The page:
In the early 1900s, Seattle-based photographer Edward S. Curtis embarked on a project of epic scale, to travel the western United States and document the lives of Native Americans still untouched by Western society. Curtis visited more than 80 tribes over the next 20 years, taking more than 40,000 photographs.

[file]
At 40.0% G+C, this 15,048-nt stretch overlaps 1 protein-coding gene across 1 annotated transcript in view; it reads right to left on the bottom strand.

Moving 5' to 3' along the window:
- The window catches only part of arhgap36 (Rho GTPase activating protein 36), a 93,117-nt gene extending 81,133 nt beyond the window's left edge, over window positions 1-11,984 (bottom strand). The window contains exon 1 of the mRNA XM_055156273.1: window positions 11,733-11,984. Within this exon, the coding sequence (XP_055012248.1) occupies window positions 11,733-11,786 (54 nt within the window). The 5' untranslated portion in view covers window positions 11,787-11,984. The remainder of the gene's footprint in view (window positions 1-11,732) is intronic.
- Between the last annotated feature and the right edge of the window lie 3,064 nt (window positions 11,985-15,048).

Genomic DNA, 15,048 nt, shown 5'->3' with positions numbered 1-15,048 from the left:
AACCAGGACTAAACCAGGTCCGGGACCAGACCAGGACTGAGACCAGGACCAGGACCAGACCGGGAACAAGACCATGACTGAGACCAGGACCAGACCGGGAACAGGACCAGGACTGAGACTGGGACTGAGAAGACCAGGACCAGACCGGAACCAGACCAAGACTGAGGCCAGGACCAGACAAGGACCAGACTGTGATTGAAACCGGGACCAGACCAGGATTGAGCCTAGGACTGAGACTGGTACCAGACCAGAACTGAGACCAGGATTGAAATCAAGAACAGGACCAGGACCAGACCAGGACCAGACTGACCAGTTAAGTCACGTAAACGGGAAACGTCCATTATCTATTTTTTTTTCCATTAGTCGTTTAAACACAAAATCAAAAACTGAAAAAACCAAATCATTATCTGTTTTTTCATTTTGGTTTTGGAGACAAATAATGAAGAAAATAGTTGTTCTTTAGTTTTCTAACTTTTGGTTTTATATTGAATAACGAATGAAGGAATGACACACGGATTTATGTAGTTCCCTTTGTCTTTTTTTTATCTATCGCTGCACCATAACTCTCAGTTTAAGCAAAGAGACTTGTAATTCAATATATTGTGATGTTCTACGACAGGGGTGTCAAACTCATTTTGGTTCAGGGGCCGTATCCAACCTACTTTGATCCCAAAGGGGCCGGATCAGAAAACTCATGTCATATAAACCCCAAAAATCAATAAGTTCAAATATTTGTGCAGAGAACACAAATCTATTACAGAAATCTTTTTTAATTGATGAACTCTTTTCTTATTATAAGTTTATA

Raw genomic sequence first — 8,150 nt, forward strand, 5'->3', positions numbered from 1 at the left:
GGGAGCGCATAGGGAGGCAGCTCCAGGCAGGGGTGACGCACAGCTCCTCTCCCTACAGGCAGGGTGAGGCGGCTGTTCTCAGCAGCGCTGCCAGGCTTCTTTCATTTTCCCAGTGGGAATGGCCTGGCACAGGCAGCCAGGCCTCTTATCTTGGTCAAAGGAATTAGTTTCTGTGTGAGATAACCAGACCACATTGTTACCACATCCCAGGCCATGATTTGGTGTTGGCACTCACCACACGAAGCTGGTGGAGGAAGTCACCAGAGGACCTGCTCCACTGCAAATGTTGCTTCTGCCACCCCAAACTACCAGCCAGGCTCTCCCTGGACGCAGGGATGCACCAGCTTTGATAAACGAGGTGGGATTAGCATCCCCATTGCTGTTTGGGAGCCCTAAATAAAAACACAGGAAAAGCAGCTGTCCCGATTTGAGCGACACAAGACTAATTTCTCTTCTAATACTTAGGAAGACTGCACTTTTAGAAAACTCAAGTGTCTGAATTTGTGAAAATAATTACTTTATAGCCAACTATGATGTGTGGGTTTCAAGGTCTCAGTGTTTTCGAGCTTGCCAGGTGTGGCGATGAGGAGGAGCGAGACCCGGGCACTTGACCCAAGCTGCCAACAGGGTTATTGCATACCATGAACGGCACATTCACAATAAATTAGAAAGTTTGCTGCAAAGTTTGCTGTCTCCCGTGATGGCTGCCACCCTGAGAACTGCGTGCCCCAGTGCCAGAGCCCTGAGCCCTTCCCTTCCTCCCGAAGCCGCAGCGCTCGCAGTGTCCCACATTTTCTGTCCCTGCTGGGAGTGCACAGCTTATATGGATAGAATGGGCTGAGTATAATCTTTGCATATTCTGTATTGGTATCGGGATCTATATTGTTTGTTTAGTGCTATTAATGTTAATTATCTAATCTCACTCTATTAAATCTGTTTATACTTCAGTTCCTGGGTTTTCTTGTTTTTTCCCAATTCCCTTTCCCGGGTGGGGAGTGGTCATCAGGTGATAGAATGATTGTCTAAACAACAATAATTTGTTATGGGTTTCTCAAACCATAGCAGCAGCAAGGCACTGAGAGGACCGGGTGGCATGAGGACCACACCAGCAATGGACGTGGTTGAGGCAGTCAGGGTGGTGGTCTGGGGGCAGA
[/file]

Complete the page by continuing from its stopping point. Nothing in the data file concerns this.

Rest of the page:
The end result was a 20-volume set of books. In the hundred-plus years since the first volume was published, Curtis's depictions have been both praised and criticized. The sheer documentary value of such a huge and thorough project has been celebrated, while critics of the photography have objected to a perpetuation of the myth of the 'noble savage' in stage-managed portraits.
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